The statement "the arts have always traveled westward" which Benjamin Franklin made in 1771 to the painter Charles
Peale also proved true in the 19th Century. Throughout the great westward migration, the arts followed right on the heels of the settlers. As the population of the United States continued to grow, so the
country's intellectual and artistic achievements increased. In the older regions of the East there soon emerged an authentic, recognizable American school, the Hudson River School, which gave visible evidence of
the spiritual independence and vitality of the young nation. But this rapid growth was only made possible through the large influx of European artists and the high number of American artists who went to study in
the great art centers of Europe.
Towards the middle of the '19th century the German immigrant painter's finest contributions were in landscape painting, an area where German art had a long and great tradition.
The same passionate love for land that drove German settlers by the hundred of thousands to cultivate the hostile wilderness of the ever-expanding Western frontiers, permeated the landscapes of Albert Bierstadt (1830-1902), Paul Weber (1823-1916), Heinrich Vianden (1814-1899), Godfrey Frankenstein (1820-1873) and Cornelius Krieghoff (1812-1872). They all took their inspiration from
nature herself; but Bierstadt proved the most gifted in interpreting the unique majesty and spaciousness of the American panorama. Bathing the magnificent vistas of the Rocky Mountains in luminous yet
realistically rendered light effects, he captured the poetry of the American wilderness and brought the 19th century American landscape painting to a peak. His large composite pictures, which he constructed from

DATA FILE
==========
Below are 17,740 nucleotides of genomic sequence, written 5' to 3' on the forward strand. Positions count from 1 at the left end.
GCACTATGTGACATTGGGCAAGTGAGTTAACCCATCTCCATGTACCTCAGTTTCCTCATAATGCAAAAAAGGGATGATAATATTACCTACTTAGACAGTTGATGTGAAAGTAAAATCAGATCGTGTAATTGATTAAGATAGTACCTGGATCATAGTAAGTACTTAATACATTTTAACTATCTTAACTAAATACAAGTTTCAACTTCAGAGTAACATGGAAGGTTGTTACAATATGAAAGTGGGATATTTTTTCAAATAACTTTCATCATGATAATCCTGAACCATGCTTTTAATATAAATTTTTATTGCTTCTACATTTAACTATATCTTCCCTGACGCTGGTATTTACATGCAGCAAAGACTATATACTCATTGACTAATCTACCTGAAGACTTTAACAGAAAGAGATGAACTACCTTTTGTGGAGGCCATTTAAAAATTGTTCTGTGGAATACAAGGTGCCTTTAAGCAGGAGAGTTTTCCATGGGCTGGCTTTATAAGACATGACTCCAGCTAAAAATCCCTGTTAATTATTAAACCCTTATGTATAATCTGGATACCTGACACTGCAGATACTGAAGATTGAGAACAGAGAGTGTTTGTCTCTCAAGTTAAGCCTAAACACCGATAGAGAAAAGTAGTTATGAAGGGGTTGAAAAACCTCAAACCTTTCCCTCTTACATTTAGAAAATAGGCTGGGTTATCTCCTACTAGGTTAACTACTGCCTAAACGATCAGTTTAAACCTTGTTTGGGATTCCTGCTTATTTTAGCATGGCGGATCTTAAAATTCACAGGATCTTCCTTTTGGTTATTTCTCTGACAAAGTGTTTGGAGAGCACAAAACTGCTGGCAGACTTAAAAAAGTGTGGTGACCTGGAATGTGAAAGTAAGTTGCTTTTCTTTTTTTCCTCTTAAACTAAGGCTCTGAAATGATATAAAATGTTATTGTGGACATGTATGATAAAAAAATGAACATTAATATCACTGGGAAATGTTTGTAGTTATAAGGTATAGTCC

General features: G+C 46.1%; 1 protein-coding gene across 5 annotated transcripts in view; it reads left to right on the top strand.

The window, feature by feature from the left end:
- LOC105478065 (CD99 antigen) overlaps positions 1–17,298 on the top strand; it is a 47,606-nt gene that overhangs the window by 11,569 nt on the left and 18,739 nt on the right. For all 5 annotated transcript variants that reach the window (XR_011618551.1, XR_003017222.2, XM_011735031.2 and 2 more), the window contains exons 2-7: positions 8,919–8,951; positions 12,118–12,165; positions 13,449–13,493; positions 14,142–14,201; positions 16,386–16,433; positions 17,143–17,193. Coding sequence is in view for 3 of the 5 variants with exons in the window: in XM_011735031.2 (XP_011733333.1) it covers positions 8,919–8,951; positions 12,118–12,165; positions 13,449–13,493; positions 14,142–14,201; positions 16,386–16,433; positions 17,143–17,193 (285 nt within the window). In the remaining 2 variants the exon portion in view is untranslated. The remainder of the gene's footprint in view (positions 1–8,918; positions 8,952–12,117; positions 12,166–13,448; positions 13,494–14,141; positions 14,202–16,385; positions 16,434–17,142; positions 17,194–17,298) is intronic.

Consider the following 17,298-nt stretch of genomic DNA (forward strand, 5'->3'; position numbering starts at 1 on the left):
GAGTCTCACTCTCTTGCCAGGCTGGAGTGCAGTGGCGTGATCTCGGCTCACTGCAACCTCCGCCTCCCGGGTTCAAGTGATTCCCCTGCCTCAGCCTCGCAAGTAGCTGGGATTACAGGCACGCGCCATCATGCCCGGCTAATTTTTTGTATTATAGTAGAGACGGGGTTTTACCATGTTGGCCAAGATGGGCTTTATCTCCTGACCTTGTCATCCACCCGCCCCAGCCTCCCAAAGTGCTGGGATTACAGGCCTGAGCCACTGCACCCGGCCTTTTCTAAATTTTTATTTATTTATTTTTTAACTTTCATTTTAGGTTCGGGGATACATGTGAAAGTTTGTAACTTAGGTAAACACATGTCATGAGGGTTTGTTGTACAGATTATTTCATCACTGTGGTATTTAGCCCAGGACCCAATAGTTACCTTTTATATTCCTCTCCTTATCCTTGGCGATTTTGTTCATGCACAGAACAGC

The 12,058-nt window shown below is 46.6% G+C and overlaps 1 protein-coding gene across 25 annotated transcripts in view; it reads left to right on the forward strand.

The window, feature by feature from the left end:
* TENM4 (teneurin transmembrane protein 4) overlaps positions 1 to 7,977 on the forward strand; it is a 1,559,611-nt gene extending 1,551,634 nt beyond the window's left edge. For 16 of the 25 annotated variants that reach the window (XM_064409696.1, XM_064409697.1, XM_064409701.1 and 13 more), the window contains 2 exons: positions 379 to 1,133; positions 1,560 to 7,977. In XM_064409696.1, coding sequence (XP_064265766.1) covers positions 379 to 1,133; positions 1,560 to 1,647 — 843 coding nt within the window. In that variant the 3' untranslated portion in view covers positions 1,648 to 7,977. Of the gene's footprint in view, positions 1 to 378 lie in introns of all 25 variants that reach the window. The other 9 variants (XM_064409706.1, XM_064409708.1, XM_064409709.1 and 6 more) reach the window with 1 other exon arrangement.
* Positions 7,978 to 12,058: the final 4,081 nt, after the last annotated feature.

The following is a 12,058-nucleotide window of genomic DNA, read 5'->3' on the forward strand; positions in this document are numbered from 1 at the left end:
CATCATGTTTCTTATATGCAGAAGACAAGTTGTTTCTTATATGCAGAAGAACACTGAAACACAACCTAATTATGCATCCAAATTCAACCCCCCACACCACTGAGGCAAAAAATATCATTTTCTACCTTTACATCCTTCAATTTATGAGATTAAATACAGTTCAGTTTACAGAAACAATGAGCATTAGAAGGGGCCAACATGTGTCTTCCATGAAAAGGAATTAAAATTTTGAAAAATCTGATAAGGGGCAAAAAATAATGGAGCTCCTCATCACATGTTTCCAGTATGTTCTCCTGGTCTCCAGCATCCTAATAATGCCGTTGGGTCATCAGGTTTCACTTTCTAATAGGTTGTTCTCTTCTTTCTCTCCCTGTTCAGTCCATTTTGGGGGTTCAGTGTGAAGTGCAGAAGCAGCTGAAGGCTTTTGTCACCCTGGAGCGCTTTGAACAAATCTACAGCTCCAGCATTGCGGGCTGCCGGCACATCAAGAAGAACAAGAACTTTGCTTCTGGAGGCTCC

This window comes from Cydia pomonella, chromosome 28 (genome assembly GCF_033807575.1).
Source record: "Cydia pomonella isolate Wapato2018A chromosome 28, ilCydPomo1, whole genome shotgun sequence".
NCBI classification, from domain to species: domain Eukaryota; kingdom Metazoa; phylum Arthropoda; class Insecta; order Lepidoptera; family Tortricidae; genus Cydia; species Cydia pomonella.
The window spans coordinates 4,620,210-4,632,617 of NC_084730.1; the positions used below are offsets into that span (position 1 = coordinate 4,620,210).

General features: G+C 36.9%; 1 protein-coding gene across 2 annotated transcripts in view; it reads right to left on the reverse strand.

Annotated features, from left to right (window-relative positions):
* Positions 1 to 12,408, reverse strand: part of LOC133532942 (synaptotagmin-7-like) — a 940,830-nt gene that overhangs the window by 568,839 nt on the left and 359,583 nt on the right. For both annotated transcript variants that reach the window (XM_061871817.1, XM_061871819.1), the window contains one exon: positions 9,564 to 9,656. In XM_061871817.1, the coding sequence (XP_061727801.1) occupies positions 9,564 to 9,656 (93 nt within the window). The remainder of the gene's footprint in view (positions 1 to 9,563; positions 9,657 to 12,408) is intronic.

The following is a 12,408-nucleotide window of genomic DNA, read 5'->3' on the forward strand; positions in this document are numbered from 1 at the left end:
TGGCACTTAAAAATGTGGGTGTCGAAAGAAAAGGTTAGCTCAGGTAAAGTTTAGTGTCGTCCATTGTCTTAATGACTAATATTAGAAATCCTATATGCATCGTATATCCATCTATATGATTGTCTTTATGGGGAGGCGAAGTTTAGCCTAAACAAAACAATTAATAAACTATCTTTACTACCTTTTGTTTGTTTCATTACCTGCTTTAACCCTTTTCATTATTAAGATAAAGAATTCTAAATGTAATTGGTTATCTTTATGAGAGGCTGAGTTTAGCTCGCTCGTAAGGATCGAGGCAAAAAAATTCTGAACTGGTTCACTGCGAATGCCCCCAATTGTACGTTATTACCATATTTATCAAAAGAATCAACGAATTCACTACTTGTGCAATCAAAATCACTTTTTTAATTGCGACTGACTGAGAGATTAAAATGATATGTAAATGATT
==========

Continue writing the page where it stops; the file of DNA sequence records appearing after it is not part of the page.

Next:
many small sketches, made during his travels to the West, have an eerie beauty of roaming space akin to the contemporary music of a Richard Wagner or Anton Bruckner.
Bierstad, who was born in Germany and
brought to America as a small child, returned to Europe in 1853 to study art in Düsseldorf and Rome. After his return to the United States in 1857 he made the first of his extended trips to
the American West.
From these travels he returned to his studio in New York City with hundreds of on-the-spot sketches in oil on paper. From these he composed his large paintings. He soon became
one of the most sought after and highly paid American artists of the 1860's. Later, after America fell in love with French Impressionism, his luck changed His painting The Last of the Buffalo was refused
exhibition in the American Pavilion in Paris in 1889. Critics labeled his large, realistic canvases as old fashioned and ridiculous. Today, Bierstadt is appreciated once more and his works are hung in
the permanent collections of important American museums. Since we have become accustomed to the even more colossal paintings of contemporary abstract painters, Bierstadt's panoramas no longer appear excessively
large. On the contrary, they are a fitting expression of the time-spirit when the United States experienced her greatest geographical growth, an expansion that stretched over a whole continent.
The same mood of
peaceful contentment Bierstadt expressed in his early paintings may also be found in the genre scenes of the early 1850's. The good life of America during those years is charmingly captured in the paintings of Louis Lang (1814-1893), Henry Bebie (1824-1888), and Paulus Roetter (1806-1894).